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A State of Mind: Kindness to others can help our own well-being
Late winter, as the cold weather drags on, can be a challenging time. Christmas magic has worn off and the ball in Times Square is resting for the year. Many New Year’s resolutions have fizzled out. For some, Seasonal Affective Disorder continues to sap energy and replace it with depressed moods. But in the midst of reeling from Groundhog’s shadow and Super Bowl parties, we hopefully garner the strength to focus on the positive as we come together to celebrate Random Acts of Kindness Week, highlighted by Random Acts of Kindness Day, which is today.
It has been said that everyone is fighting a battle that others know nothing about. In other words, from the coworker you’ve sat next to for years to the stranger you passed on the street, every person has experienced trials and perhaps even trauma of which we are completely unaware.
From this, there has been countless stories of lives being saved by one person making a seemingly inconsequential, but ultimately anything but, action that changed the course of a life. The single classmate that was willing to stick up for someone being bullied, the nearly forgotten friend that took it upon themselves to reach out to someone who is struggling or even the complete stranger whose kind words made someone feel relevant and noticed.
On the receiving end, the positive effects of kind acts are clear. But what about for those on the other side of the equation? In an idealistic sense, people would be kind for nothing other than the purely altruistic belief that everyone deserves to be treated kindly. Even so, research has shown numerous benefits associated with the exercise.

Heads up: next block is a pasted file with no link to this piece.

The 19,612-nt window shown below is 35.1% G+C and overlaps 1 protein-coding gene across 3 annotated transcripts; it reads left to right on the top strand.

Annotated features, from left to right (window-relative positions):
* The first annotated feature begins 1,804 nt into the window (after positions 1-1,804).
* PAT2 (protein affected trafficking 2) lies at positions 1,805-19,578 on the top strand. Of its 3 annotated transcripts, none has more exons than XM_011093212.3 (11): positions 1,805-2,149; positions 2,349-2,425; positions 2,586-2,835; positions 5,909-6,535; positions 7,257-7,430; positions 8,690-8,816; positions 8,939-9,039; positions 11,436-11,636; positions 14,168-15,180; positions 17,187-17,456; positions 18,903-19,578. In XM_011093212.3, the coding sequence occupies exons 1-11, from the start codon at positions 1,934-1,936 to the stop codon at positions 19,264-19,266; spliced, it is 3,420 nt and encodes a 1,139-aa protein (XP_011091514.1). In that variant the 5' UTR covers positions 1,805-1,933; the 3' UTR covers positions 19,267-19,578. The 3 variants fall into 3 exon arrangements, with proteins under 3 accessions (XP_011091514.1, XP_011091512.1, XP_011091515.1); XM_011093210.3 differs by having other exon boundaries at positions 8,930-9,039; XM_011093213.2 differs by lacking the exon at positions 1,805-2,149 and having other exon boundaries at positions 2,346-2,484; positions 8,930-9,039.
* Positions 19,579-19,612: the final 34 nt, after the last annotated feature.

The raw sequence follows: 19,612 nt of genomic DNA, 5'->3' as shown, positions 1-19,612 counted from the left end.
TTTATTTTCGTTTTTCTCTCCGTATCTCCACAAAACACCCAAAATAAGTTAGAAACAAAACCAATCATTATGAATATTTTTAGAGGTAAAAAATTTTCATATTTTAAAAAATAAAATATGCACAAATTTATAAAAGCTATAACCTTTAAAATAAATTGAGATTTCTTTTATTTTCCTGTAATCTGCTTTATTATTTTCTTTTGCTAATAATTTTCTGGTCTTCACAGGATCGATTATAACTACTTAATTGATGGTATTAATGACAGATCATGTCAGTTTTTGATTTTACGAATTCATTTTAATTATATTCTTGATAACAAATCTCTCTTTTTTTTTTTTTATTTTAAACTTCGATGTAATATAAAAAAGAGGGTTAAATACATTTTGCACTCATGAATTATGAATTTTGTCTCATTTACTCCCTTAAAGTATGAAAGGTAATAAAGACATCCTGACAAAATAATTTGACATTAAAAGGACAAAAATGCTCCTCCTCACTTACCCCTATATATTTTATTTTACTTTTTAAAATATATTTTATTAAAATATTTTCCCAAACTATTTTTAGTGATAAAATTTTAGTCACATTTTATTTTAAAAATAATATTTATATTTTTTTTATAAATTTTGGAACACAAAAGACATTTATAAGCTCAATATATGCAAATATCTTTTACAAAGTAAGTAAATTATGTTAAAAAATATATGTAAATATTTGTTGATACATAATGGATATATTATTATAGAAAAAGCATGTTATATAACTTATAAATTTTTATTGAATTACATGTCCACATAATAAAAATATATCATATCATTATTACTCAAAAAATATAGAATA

In fact, few things seem to have the power to positively influence both our mental and physical health to such an extent as practicing kindness, including the ability to:
- Increase the neurotransmitters serotonin and dopamine, which can help improve mood, emotional regulation, concentration, motivation and even help boost the immune system, improve sleep quality, aid with short-term memory and help regulate digestion, appetite and metabolism
- Increase oxytocin, which is a hormone that makes people feel more connected to others and less lonely or isolated, and decrease cortisol, otherwise known as the stress hormone
- Reduce anxiety, symptoms of depression, obsessive thoughts, anger and negative self judgement
- Increase feelings of happiness, confidence, self-worth, self-esteem, optimism and overall well-being
In today’s social media-driven culture, sometimes the authenticity of practicing random acts of kindness is replaced by performative attempts at boosting one’s own profile. Thankfully, there are endless possibilities for truly genuine acts of kindness that carry with them a ripple effect of positivity, as both the giver and receiver of kind acts have been shown to be much more likely to perform further acts of kindness. And while some can involve spending money, an infinite number involve nothing more than an effort to show compassion for others.
A simple internet search will return enough ideas to last a lifetime. It might be something as simple as holding the door, leaving a kind note, giving up your seat or telling someone you’re proud of them. Or maybe something more involved like volunteer work, donating to a charity, sending flowers or writing thank you notes to people who have positively impacted your life.
Regardless of how you choose to practice kindness, I encourage you to make it a conscious, intentional effort each day. And while Random Acts of Kindness Week is a noble cause in which to participate, hopefully we can all endeavor to find more opportunities to show kindness throughout the year ahead.
Bryan Busch is a licensed mental health counselor in Cedar Rapids. He also works at Folience, the parent company of The Gazette. He can be reached at firstname.lastname@example.org.